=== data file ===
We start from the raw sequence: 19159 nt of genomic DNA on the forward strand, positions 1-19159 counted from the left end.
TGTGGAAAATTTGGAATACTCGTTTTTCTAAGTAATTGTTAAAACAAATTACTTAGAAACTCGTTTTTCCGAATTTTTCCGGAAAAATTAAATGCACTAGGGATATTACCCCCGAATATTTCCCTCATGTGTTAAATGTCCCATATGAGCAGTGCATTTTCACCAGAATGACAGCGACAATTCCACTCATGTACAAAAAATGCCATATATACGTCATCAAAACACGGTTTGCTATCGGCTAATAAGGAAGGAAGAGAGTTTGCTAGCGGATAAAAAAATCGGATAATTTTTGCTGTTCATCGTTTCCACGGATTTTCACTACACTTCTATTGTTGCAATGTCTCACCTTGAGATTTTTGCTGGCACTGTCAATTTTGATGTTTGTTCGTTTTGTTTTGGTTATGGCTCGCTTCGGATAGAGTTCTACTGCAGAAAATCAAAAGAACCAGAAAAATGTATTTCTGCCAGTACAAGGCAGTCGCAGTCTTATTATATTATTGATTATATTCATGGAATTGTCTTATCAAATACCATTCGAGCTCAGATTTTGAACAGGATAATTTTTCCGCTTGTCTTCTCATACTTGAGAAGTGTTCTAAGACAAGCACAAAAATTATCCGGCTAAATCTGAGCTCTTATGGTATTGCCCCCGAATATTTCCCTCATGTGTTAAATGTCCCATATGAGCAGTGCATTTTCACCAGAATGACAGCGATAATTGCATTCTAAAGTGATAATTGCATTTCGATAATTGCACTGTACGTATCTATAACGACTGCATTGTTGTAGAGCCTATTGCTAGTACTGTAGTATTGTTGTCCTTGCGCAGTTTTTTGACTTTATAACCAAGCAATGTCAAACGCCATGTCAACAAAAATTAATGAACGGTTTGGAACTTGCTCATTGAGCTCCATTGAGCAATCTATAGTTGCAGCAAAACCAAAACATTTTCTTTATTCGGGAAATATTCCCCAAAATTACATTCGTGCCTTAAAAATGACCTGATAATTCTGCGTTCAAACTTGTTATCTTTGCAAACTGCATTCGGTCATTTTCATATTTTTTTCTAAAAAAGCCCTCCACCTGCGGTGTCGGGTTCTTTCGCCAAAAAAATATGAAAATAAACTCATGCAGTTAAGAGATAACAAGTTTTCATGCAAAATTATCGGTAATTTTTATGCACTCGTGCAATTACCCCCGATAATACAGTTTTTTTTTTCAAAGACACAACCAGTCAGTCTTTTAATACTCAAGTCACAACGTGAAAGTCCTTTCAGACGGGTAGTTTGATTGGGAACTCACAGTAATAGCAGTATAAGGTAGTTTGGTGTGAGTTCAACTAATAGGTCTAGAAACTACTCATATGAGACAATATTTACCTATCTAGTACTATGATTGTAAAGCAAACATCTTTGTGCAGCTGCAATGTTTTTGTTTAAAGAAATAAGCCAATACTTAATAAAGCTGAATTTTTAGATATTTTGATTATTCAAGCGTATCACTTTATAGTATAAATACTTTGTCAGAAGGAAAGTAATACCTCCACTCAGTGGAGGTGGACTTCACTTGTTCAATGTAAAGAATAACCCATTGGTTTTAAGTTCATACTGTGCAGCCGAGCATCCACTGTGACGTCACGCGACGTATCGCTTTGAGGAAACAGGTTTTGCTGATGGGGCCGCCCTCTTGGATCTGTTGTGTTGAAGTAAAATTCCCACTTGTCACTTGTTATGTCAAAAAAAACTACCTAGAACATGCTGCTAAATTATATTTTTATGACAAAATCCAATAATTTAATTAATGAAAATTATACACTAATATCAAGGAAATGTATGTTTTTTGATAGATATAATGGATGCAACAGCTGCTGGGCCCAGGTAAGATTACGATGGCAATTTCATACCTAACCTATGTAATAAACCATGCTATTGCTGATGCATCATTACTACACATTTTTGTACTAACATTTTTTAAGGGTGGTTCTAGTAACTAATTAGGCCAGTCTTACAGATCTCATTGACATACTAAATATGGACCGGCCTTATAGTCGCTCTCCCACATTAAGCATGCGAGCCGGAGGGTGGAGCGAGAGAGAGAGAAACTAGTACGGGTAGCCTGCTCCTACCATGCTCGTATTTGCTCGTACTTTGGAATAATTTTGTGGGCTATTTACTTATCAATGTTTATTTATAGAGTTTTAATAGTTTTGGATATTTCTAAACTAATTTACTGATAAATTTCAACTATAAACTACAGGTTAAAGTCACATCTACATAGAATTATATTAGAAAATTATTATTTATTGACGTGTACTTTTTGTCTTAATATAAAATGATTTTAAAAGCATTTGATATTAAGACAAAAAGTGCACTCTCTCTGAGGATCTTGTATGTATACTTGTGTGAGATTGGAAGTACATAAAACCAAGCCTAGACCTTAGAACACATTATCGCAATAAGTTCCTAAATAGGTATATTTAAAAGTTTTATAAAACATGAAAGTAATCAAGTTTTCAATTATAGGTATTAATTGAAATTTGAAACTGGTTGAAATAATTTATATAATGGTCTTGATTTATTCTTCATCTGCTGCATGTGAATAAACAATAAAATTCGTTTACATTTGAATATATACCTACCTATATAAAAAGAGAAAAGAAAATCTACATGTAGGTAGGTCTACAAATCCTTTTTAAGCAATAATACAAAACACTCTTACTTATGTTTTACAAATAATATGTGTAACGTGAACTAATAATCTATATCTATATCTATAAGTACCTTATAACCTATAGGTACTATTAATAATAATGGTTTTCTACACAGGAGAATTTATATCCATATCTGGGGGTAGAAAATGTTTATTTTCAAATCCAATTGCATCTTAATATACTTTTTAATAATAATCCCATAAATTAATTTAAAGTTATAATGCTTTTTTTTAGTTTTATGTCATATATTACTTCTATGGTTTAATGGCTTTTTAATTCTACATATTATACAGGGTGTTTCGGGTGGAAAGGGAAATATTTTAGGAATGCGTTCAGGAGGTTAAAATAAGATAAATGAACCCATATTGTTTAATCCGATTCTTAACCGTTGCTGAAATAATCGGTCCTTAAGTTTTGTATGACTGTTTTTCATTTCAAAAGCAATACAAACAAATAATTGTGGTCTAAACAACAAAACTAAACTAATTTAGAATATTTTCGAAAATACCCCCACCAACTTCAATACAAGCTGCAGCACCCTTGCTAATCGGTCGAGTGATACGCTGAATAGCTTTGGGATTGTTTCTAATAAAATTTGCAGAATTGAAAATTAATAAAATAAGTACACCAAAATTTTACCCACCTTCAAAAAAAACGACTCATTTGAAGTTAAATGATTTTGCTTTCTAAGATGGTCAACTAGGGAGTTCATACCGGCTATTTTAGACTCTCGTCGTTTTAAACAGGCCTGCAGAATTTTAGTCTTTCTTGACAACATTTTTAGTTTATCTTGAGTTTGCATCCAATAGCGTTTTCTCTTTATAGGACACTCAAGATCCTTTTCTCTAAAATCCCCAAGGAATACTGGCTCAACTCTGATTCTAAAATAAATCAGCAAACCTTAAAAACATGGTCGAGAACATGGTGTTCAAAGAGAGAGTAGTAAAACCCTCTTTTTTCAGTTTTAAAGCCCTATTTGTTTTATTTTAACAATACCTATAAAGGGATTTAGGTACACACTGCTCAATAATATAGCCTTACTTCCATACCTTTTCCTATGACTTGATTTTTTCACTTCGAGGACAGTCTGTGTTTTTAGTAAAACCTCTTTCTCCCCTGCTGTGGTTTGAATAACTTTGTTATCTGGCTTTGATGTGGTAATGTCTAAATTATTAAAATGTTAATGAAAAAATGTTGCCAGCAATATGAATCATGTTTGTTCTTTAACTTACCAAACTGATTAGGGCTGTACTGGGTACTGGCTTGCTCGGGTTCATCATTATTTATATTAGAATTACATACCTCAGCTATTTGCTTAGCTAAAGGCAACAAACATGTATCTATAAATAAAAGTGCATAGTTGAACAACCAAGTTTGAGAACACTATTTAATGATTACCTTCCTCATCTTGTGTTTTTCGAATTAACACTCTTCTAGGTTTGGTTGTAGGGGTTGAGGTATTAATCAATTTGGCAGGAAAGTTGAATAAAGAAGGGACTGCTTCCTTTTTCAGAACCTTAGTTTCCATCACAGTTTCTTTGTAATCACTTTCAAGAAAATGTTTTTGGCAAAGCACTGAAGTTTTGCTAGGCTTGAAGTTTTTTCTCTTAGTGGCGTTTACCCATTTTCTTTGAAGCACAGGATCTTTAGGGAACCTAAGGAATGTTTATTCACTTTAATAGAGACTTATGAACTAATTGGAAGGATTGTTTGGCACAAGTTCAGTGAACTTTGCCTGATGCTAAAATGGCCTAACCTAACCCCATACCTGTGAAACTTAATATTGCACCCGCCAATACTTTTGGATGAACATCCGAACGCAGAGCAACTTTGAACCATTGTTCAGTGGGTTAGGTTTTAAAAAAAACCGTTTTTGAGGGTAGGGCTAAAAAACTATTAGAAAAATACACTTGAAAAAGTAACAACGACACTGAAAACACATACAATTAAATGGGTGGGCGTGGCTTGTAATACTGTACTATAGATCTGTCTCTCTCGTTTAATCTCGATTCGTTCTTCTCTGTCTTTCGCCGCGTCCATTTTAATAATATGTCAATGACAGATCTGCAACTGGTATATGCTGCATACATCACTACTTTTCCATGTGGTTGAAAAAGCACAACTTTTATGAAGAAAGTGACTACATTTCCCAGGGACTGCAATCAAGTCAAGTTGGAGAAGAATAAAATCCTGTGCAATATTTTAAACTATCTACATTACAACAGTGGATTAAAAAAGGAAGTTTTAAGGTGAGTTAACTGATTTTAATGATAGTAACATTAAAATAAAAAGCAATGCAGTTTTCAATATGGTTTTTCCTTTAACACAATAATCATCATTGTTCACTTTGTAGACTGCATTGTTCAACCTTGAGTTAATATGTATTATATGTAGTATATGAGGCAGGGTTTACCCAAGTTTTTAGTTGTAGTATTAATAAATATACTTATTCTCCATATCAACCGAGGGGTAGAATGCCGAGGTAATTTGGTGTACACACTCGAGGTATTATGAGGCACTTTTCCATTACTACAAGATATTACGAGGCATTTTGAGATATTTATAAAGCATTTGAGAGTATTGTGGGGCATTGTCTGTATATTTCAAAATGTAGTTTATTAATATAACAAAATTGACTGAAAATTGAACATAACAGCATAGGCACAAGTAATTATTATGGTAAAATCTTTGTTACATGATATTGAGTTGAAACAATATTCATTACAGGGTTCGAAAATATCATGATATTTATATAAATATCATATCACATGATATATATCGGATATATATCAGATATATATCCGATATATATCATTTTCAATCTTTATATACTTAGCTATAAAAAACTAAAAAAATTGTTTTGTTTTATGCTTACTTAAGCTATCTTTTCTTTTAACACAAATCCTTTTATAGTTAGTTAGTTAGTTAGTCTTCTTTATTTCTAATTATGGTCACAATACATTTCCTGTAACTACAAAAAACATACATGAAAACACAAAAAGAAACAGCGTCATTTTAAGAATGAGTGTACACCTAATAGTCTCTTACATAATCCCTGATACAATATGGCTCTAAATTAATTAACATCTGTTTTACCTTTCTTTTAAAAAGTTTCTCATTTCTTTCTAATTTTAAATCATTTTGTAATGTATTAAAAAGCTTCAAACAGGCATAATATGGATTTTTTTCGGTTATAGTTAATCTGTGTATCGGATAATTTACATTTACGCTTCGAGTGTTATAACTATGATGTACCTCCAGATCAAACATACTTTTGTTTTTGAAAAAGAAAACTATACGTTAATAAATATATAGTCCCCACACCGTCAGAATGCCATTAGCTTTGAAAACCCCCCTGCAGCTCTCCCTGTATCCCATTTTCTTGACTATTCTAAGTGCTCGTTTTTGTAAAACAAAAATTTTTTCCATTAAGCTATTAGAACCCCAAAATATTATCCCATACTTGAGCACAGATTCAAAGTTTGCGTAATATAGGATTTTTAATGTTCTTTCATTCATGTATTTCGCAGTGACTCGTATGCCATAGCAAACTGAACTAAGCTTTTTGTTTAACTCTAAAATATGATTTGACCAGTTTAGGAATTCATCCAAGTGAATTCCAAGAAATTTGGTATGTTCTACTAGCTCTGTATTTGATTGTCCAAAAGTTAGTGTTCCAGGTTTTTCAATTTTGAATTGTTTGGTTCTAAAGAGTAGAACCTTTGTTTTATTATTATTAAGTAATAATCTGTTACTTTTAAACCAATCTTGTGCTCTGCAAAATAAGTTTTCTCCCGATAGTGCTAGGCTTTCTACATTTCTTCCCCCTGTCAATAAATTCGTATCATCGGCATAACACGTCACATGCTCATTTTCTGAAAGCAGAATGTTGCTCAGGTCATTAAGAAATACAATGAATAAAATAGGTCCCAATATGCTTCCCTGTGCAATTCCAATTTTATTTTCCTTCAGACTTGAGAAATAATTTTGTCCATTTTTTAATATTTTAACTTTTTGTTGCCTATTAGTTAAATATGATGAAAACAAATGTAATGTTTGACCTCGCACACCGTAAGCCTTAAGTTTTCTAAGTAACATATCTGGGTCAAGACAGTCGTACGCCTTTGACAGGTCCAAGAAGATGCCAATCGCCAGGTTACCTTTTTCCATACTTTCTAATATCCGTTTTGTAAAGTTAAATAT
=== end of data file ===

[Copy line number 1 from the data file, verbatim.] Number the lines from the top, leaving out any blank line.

We start from the raw sequence: 19159 nt of genomic DNA on the forward strand, positions 1-19159 counted from the left end.